On the security front, Z-Wave uses the same AES-128 standard as Zigbee. While not 100% hack-proof, it really is not an issue you shouldn’t overly concern yourself with. Beyond that, if you’re truly bothered about the security side of smart technology, our considered advice is to resist the temptation of automating your home completely. After all, it’s senseless to add a layer of convenience and safety if you’ll spend time worrying about your devices or network being compromised.
Z-Wave devices operate on the 800-900 MHz range of radio frequencies. This is one of its key selling points since you won’t get any interference.
We’ve with that basic overview of Zigbee and Z-Wave in place, we’ll take a look at these mesh networks head-to-head.
Before that, though, is it a case of choosing one protocol over the other, or can you use both?
Is It Necessary To Stick To A Single Communication Protocol?
Firstly, it is perfectly possible to use both Zigbee and Z-Wave devices in your smart home.
A decent spread of devices will work with both protocols, even if they don’t communicate directly. Samsung’s SmartThings hub, like the Wink hub, support both Zigbee and Z-Wave. GE appliances, Yale smart locks and Honey thermostats also play nicely with both the big Zs.
So, while it’s not mandatory to stick to a single communication protocol, if you plan to build a connected home with devices from both stables, it’s worth doubling down on a hub that supports both or you’ll end up running into problems.
Zigbee vs ZWave: Head-to-Head
Now it’s time for us to examine these wireless communication protocols across 7 key categories. We will include the smart home recommended winner of each category as the tale of the tape continues; Zigbee vs Zwave.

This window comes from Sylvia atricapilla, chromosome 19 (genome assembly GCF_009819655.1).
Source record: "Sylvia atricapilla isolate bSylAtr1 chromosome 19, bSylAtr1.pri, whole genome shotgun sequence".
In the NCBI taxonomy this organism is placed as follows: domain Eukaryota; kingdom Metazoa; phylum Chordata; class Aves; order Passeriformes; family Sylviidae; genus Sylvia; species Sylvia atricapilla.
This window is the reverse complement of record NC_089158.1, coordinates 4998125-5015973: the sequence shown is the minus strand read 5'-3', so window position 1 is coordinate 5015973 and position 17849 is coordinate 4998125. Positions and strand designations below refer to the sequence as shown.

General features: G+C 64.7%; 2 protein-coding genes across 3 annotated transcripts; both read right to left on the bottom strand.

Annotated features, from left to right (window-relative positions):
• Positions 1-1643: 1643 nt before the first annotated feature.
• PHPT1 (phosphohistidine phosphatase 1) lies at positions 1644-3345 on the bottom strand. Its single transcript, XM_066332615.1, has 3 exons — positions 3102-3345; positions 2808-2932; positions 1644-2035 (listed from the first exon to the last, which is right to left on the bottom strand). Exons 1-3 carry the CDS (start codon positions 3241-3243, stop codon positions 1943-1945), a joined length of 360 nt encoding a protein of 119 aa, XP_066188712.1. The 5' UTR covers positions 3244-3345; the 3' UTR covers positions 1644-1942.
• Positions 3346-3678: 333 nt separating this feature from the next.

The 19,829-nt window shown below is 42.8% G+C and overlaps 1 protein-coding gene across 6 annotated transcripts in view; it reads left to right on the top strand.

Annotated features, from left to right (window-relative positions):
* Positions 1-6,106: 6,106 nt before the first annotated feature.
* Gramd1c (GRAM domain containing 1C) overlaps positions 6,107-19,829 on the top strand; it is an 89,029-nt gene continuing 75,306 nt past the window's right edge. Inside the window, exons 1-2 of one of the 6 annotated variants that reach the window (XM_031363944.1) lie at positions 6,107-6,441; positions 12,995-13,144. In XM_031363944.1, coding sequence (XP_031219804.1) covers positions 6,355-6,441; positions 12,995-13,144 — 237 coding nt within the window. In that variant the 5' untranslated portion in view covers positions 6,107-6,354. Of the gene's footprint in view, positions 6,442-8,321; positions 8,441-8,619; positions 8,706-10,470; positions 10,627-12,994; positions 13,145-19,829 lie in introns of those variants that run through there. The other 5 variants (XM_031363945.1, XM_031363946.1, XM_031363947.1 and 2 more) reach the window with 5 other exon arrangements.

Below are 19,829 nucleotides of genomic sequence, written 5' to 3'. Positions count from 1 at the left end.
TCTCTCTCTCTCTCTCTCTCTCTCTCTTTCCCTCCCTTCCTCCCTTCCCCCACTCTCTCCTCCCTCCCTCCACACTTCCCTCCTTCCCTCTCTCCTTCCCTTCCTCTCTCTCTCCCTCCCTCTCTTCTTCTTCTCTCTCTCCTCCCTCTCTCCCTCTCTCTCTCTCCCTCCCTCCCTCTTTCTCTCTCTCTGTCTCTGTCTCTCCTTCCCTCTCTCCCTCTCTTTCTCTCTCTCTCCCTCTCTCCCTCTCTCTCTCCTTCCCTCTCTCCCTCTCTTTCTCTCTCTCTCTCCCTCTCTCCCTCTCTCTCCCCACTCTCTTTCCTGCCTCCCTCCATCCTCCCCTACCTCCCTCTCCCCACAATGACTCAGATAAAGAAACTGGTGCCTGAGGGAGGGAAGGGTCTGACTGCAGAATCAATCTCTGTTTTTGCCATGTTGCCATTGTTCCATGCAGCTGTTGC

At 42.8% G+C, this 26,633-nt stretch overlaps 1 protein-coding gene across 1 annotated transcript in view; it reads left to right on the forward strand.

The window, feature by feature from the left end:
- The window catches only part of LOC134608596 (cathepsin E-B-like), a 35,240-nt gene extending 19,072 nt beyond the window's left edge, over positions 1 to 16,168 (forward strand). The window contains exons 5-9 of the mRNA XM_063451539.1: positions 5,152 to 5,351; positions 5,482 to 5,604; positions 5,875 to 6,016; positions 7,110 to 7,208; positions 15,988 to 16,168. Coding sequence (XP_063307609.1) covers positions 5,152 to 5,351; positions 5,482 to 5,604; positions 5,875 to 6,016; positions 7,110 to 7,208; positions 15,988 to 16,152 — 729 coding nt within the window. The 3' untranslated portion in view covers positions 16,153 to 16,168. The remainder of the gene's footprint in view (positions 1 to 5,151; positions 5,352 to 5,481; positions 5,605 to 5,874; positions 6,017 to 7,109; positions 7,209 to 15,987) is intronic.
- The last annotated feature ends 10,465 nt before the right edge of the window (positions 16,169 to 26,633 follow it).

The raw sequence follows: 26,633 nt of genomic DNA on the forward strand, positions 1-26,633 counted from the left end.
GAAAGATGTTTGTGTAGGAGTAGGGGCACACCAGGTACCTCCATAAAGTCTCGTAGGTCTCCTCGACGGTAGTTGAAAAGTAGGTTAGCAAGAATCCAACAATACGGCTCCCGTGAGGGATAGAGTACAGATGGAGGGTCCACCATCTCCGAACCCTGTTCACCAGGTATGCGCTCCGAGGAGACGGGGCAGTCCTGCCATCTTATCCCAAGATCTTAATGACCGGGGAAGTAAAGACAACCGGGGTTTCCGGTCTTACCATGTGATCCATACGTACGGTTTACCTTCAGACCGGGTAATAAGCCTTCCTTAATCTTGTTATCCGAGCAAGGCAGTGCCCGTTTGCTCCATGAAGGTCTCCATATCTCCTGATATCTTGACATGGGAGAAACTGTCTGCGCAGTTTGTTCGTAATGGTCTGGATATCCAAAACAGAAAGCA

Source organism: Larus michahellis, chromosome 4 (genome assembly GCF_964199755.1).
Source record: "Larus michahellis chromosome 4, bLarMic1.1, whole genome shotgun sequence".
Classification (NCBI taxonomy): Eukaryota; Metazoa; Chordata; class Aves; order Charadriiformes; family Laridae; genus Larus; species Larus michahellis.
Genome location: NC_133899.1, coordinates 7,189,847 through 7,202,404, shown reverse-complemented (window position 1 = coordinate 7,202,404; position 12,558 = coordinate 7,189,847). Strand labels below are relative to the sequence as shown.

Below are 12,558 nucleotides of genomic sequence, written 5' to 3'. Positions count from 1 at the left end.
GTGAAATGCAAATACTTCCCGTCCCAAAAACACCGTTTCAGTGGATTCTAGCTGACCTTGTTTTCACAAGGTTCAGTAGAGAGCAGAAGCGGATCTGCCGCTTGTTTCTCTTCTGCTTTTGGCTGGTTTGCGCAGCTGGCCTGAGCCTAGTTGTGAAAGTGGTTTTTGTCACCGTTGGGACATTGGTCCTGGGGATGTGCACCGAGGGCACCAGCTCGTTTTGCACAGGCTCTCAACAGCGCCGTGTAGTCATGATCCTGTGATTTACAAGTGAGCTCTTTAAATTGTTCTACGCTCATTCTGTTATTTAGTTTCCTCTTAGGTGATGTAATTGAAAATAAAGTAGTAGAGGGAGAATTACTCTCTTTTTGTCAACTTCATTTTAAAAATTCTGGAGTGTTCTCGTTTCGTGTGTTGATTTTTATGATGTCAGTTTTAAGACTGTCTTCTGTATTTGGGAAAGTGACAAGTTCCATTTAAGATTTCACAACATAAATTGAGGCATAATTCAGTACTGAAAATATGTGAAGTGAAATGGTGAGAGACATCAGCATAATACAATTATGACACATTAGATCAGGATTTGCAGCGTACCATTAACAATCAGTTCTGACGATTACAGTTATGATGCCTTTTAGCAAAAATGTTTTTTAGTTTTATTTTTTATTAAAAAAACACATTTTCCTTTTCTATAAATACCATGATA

- Range of Signal
- Power Usage
- Configuration of Network
No smart home device, appliance or communication protocol is any use at all unless it’s dependable. Whether you’re trying to control a single smart lock or a wide-reaching security system, you need a reliable signal. While with a thermostat or lighting, a lack of reliability is frustrating, with home security, it can be downright dangerous.
As we mentioned, Z-Wave operates on the 800-900 MHz range of frequencies. Sidestepping that 2.4GHz congestion that Zigbee needs to negotiate means there’s much less chance of lost or dodgy signals with Z-Wave. Without the competition for resources, a Z-Wave mesh network is able to forge better and stronger connections.
Despite these problems with possible interference, it’s not to say that a well-designed Zigbee network is unreliable, simply that Z-Wave in general is more reliable.
Convenience is one of the twin pillars of a successful smarthome, security being the other. Let’s face it, if you end up needing multiple hubs and apps, it defeats the very purpose of a streamlined, automated hub.
Zigbee is an open wireless standard carefully maintained by the Zigbee Alliance. The 400 member companies are responsible for a staggering 2500 Zigbee devices between them and a half-billion chipsets sold. You can check out the full list of these companies right here.